Tuesday, August 18, 2009


Six months ago, at the San Francisco Writers Conference, I pitched my book to an editor from a major publishing house. She liked the idea, and asked me to send the first five chapters. I did, and two months later she asked me to send the whole thing. I was elated... and stressed: I had a ton of polishing to do before I felt comfortable sending the entire manuscript. So I locked myself in my office for three weeks, finished the manuscript, and sent it to her.

Then I waited.
And waited.
And waited some more.

It's not uncommon for an agent or editor to take over six months to respond, but it was still maddening. Should I send a follow up email? What if she didn't even get my email? What if she couldn't open the file? Shouldn't she at least confirm? What if I look like a stalker and she rejects it just to get me off her back? After consulting some other writers for advice, I settled on sending the editor a follow-up email once a month. It's so different than my biotech job, where if I don't get a response in four hours, I assume the person is in the hospital.

Finally, last week, over three months later, I got a response: rejected. But it was what the industry calls an "encouraging rejection." Really, any type of response other than a form rejection letter falls into this category. It varies from a phone call or personal meeting (most encouraging) to a handwritten note scribbled across the bottom of a form letter (least encouraging).

My rejection letter was fairly encouraging because:
1) Based on her comments, the editor seems to have actually read the entire manuscript. Now, she's a professional, so she's not going to read the whole thing just to be nice; she'd stop as soon as she had a reason to.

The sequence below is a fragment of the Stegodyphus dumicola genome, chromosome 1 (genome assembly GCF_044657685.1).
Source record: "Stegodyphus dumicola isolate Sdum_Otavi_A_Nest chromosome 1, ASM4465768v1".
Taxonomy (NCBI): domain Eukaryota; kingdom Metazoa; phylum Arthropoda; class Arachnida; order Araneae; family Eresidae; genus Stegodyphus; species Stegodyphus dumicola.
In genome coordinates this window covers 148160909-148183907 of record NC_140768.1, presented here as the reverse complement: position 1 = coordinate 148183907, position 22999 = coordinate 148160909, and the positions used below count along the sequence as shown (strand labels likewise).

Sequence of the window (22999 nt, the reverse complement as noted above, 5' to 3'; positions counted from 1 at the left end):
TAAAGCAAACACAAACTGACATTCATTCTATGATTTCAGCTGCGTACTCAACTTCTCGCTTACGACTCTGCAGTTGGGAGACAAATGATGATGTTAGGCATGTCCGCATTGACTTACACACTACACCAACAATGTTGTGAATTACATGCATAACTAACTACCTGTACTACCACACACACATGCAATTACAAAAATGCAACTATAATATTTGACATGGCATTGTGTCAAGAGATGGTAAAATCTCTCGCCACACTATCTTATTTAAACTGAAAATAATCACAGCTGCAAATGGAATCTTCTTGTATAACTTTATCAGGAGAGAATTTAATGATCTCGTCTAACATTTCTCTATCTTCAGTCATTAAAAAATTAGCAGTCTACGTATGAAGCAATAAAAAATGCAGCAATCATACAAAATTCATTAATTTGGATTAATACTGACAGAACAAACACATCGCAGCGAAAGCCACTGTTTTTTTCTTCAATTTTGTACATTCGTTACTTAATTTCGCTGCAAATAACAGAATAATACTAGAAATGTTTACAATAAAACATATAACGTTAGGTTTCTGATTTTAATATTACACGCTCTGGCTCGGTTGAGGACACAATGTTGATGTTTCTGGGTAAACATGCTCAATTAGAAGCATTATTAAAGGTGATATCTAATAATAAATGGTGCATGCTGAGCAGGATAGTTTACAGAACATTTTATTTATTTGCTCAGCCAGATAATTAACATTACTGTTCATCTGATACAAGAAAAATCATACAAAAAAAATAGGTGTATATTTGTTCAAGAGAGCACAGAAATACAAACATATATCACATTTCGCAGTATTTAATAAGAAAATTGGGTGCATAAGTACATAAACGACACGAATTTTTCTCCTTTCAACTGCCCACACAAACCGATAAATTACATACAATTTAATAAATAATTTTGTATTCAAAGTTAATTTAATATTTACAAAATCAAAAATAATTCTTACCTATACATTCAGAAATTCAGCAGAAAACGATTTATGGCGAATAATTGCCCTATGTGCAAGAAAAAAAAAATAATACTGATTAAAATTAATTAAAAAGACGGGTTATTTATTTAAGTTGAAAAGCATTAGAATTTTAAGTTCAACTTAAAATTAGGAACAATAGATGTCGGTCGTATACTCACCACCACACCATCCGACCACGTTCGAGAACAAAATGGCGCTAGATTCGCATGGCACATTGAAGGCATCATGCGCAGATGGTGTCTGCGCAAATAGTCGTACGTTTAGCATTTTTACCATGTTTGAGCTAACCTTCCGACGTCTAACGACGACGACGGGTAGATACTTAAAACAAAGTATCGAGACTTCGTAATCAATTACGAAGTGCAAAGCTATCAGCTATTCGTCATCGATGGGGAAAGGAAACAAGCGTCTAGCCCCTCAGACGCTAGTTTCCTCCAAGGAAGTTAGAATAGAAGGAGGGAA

2) She had some positive feedback
3) Her negative feedback was constructive and probably warranted
4) She didn't say my writing sucked; she just had some (totally fixable) issues with the plot

So, while a part of me was of course disappointed that she didn't call and immediately offer me a million bucks for my manuscript, I came away encouraged. Many a NYT bestseller has received dozens of similar rejections before being picked up.

Now. What's next? I'm sticking with my original plan of seeking an agent. But first, I'm going to hire a freelance editor to help with the manuscript. Which is a whole other blog topic...


  1. You have a great positive attitude and determination to go forward. Many of us can hardly wait to read that book. Keep up the good work.

  2. I already decided I'm ordering at least six.

  3. You should have let your dad proof read it.

  4. Yes. Why don't you let your entire leaf blower audience read the manuscript and WE will give you all the comments you could ever desire!

  5. Every rejection is one step closer to getting published. Your novel is too good, and you have an audience waiting to read more.

  6. have you joined a writer's critique group? That is a great way to get peer feedback on your writing. Rejection is going to come A LOT, so just keep writing. Start the next book if you can and step away from this one so you back to this with fresh eyes in a few months.